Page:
Education Scotland: Jenny Gilruth vows to focus tight budgets on helping Covid generation in schools and nurseries
Education spending in Scotland could be reprioritised to focus more on younger generations impacted by the Covid pandemic, The Scotsman can reveal.
In her first in-depth newspaper interview since becoming education secretary, Jenny Gilruth made it clear she was “very worried” about youngsters in childcare and schools who faced huge disruption during the Covid-19 lockdowns.
She said the Holyrood Government needed to be “mindful about that in terms of budgets”.
The former teacher denied it could mean fresh cuts for universities and colleges, after the sector reacted with fury to a £46 million funding U-turn by the Government in May, to help finance a pay deal for teachers.
But Ms Gilruth highlighted that a “substantial” amount of spending goes on further and higher education, and “there is a difference” when she compares it to schools.
The closure of schools during the pandemic has been linked to a number of problems which are still emerging, including lower attendance rates and more challenging behaviour in classrooms, particularly with certain year groups who were at key transition stages, including last year’s S3 and P4.
Ms Gilruth said she “really worries” about these cohorts, and stressed the Government would need to continue to “respond to that” for “years to come”.
The education secretary, who was appointed to the role by First Minister Humza Yousaf in March, is overseeing a raft of reforms, including the replacement of Education Scotland and the Scottish Qualifications Authority (SQA), as well as potentially the Scottish Funding Council (SFC) and the Student Awards Agency Scotland, not to mention concerns over school violence, teaching jobs and reforming qualifications.
She admitted her in-tray does “keep me up at night”, adding it is “hugely challenging”, with the extra pressure of knowing if she makes a mistake, it could “impact a generation”.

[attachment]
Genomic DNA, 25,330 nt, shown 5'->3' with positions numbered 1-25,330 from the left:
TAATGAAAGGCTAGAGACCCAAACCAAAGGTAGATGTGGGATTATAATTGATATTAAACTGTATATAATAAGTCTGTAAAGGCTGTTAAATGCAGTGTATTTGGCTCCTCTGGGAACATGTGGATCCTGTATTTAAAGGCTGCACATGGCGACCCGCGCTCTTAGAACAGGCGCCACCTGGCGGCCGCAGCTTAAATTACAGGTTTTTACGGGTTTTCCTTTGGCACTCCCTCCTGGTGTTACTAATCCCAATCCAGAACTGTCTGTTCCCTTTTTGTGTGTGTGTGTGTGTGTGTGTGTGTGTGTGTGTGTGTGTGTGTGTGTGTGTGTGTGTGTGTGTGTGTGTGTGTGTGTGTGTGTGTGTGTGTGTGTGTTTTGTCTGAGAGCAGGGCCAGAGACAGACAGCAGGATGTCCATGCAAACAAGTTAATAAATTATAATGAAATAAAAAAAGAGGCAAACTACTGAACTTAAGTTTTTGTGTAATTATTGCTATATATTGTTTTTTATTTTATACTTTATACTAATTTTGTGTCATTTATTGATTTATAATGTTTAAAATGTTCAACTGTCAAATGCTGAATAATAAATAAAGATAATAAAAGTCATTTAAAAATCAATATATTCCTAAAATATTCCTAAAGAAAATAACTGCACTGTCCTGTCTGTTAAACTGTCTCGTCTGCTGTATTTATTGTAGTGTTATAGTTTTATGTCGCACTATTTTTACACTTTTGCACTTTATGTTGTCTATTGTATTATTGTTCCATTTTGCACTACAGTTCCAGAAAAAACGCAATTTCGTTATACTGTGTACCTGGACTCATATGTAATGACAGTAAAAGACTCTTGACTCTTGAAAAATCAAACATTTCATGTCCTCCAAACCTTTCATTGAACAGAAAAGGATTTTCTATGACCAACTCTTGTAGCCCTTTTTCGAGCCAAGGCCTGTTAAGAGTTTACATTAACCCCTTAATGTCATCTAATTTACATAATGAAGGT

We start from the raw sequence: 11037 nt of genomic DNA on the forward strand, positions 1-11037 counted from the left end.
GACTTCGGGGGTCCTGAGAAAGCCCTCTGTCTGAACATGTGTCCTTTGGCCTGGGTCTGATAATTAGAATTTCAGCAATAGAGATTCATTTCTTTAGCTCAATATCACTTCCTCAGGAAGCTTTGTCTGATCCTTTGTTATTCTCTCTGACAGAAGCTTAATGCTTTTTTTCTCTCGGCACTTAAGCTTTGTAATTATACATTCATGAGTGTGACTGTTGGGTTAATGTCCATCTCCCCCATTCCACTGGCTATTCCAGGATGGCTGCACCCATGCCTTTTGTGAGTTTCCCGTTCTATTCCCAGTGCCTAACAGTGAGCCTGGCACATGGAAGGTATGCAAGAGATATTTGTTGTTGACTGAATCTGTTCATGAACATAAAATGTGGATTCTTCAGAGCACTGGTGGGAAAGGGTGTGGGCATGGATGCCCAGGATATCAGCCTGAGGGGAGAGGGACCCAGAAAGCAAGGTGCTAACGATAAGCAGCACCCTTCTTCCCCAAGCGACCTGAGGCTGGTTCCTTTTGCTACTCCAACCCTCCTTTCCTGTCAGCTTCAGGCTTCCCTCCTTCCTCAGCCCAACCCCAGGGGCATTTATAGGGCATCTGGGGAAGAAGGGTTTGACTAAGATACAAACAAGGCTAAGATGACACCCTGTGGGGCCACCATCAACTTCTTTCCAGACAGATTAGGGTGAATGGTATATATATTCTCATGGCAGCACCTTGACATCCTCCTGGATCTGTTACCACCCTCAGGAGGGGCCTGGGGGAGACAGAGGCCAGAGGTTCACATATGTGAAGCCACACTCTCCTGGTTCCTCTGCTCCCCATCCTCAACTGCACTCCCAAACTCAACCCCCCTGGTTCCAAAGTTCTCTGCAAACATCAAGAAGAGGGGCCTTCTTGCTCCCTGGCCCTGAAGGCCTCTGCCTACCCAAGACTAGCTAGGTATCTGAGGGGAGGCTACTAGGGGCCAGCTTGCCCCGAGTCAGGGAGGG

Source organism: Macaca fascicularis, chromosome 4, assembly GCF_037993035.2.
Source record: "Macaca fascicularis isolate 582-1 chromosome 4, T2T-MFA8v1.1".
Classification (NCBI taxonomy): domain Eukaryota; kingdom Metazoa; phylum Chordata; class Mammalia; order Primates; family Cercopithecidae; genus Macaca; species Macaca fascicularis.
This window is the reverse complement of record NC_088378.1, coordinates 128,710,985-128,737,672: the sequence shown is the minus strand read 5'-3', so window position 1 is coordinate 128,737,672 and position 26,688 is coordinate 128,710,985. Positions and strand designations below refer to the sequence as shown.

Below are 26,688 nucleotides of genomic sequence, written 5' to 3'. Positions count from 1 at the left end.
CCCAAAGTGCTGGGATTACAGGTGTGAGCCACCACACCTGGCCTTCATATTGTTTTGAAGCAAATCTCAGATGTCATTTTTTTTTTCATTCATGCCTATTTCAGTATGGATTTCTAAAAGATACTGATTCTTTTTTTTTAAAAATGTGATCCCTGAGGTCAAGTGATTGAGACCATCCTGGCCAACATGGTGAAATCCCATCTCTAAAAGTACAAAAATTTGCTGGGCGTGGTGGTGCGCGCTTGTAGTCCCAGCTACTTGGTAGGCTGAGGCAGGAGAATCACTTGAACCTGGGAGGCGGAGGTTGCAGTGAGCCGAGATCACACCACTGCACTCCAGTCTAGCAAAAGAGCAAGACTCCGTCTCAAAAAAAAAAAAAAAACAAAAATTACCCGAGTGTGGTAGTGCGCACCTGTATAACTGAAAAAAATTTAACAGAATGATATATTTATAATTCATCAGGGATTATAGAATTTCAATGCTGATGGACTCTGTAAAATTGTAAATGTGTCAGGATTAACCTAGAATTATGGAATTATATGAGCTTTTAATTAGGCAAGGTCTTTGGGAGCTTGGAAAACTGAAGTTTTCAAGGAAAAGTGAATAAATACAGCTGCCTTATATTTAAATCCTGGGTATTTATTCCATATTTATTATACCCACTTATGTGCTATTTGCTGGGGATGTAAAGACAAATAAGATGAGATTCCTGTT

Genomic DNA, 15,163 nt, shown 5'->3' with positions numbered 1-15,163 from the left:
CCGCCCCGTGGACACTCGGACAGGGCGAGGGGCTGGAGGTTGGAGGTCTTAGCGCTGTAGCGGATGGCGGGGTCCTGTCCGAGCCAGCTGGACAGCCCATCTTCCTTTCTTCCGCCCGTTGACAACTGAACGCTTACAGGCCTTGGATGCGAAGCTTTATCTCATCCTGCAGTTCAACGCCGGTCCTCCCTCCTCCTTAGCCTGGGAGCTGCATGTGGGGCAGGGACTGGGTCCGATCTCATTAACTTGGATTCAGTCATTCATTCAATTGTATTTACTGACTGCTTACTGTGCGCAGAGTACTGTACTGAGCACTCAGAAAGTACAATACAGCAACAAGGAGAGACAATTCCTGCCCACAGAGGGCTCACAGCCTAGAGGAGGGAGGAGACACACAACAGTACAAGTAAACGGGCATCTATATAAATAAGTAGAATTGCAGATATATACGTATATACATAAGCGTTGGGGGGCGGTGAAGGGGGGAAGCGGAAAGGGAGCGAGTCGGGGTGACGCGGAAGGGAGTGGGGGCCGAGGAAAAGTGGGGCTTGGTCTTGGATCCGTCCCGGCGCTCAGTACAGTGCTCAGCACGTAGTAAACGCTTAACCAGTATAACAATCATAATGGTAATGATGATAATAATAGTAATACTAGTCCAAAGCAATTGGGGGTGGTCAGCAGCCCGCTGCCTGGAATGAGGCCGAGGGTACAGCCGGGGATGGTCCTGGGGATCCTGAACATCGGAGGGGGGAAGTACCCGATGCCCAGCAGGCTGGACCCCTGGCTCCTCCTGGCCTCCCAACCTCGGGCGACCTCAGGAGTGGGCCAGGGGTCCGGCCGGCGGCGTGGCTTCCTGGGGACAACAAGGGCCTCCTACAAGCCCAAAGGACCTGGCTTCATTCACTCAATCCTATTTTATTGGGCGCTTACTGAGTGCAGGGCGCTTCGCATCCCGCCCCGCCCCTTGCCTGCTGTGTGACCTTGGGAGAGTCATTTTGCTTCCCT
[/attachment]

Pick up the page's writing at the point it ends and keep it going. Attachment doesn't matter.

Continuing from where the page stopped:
One of her biggest decisions to date was to delay legislation on replacing the SQA and Education Scotland, although she “categorically” denied it was influenced by funding pressures.
"It was me saying ‘no’, because I felt as though, and I still feel as though, we were on a trajectory of travel that wasn’t in the right space, which is why I said ‘no’, we’re pausing,” she said.
"My officials would have been much happier, I have to say, if we had just gone ahead – because the legislation is sitting there, good to go. But that is not where the profession is, and it’s not where the kids are either, and I just in all of this come back to the children and young people that we are meant to be improving this system for.”
Ms Gilruth has said more time was needed to consider a range of recent reports, including the Hayward review into the future of school qualifications, and to consult with teachers, rather than “foist” more change on them.
Another key document published just before the Holyrood recess in June, named the “purpose and principles” report, suggested the Government intended to replace the SFC and SAAS, and develop a new funding mechanism for universities and colleges.
The SFC, which funds Scotland’s colleges and universities, is receiving about £2 billion of the £4.2bn education budget this year.
Ms Gilruth said: “If you look at the amount of funding we provide to the SFC, it is substantial. Are there more efficient ways in which that could be delivered when budgets are tight?
"Yes I think there are, and that is what the purpose and principles document sets out, but we will have to go further, working with universities on the next steps.”
Asked if she was suggesting university and college grants could be cut again in future, the education secretary said: “No, I’m just mindful that it is a significant part of my budget, and when I compare it to the schools budget, there is a difference.”